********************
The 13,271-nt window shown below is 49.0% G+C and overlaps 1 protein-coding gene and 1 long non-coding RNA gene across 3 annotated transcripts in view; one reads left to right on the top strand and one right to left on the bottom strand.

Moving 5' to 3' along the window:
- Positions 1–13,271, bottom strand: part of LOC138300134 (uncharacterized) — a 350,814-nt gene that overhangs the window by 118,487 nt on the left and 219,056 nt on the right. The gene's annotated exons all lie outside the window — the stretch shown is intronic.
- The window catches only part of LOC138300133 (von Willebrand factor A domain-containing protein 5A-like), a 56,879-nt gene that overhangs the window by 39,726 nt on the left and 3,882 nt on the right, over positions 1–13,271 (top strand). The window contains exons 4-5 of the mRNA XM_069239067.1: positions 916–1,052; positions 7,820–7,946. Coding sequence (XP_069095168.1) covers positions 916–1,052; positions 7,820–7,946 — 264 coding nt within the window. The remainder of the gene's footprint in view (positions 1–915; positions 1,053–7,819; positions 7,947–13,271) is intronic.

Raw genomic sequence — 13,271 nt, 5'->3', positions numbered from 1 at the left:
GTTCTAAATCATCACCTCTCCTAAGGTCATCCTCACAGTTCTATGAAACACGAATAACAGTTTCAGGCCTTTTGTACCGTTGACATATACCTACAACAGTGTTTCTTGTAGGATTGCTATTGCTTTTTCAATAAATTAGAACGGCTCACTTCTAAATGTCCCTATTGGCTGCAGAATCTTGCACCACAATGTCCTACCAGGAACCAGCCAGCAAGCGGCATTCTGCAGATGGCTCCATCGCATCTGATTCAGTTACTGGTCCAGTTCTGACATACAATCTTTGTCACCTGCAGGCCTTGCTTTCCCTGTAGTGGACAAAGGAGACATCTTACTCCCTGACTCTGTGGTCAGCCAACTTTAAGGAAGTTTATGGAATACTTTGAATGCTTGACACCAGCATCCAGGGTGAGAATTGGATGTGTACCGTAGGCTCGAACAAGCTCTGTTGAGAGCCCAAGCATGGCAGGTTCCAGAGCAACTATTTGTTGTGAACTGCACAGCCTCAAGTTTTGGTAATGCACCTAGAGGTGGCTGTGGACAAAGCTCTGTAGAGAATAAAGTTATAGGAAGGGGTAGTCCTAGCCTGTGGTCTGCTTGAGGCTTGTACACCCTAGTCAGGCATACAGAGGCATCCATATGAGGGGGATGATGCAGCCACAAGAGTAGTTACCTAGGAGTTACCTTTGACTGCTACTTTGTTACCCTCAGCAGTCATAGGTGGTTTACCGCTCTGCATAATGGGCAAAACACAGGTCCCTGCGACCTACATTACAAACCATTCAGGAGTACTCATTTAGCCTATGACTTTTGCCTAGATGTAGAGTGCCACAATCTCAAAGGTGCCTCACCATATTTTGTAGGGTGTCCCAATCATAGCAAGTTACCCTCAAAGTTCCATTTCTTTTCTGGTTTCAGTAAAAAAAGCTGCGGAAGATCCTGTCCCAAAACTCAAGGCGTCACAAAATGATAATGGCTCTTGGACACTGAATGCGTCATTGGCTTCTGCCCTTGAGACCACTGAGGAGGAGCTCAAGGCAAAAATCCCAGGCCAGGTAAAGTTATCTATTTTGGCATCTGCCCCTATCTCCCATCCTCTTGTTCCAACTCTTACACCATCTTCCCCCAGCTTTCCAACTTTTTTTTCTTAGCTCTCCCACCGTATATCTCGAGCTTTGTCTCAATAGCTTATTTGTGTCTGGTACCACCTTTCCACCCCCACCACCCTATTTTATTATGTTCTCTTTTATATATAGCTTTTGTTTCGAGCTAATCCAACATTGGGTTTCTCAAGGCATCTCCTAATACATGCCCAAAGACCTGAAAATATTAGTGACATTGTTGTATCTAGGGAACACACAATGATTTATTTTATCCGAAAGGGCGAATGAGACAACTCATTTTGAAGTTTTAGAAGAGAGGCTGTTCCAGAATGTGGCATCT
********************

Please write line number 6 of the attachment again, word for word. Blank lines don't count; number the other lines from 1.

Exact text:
GTTCTAAATCATCACCTCTCCTAAGGTCATCCTCACAGTTCTATGAAACACGAATAACAGTTTCAGGCCTTTTGTACCGTTGACATATACCTACAACAGTGTTTCTTGTAGGATTGCTATTGCTTTTTCAATAAATTAGAACGGCTCACTTCTAAATGTCCCTATTGGCTGCAGAATCTTGCACCACAATGTCCTACCAGGAACCAGCCAGCAAGCGGCATTCTGCAGATGGCTCCATCGCATCTGATTCAGTTACTGGTCCAGTTCTGACATACAATCTTTGTCACCTGCAGGCCTTGCTTTCCCTGTAGTGGACAAAGGAGACATCTTACTCCCTGACTCTGTGGTCAGCCAACTTTAAGGAAGTTTATGGAATACTTTGAATGCTTGACACCAGCATCCAGGGTGAGAATTGGATGTGTACCGTAGGCTCGAACAAGCTCTGTTGAGAGCCCAAGCATGGCAGGTTCCAGAGCAACTATTTGTTGTGAACTGCACAGCCTCAAGTTTTGGTAATGCACCTAGAGGTGGCTGTGGACAAAGCTCTGTAGAGAATAAAGTTATAGGAAGGGGTAGTCCTAGCCTGTGGTCTGCTTGAGGCTTGTACACCCTAGTCAGGCATACAGAGGCATCCATATGAGGGGGATGATGCAGCCACAAGAGTAGTTACCTAGGAGTTACCTTTGACTGCTACTTTGTTACCCTCAGCAGTCATAGGTGGTTTACCGCTCTGCATAATGGGCAAAACACAGGTCCCTGCGACCTACATTACAAACCATTCAGGAGTACTCATTTAGCCTATGACTTTTGCCTAGATGTAGAGTGCCACAATCTCAAAGGTGCCTCACCATATTTTGTAGGGTGTCCCAATCATAGCAAGTTACCCTCAAAGTTCCATTTCTTTTCTGGTTTCAGTAAAAAAAGCTGCGGAAGATCCTGTCCCAAAACTCAAGGCGTCACAAAATGATAATGGCTCTTGGACACTGAATGCGTCATTGGCTTCTGCCCTTGAGACCACTGAGGAGGAGCTCAAGGCAAAAATCCCAGGCCAGGTAAAGTTATCTATTTTGGCATCTGCCCCTATCTCCCATCCTCTTGTTCCAACTCTTACACCATCTTCCCCCAGCTTTCCAACTTTTTTTTCTTAGCTCTCCCACCGTATATCTCGAGCTTTGTCTCAATAGCTTATTTGTGTCTGGTACCACCTTTCCACCCCCACCACCCTATTTTATTATGTTCTCTTTTATATATAGCTTTTGTTTCGAGCTAATCCAACATTGGGTTTCTCAAGGCATCTCCTAATACATGCCCAAAGACCTGAAAATATTAGTGACATTGTTGTATCTAGGGAACACACAATGATTTATTTTATCCGAAAGGGCGAATGAGACAACTCATTTTGAAGTTTTAGAAGAGAGGCTGTTCCAGAATGTGGCATCT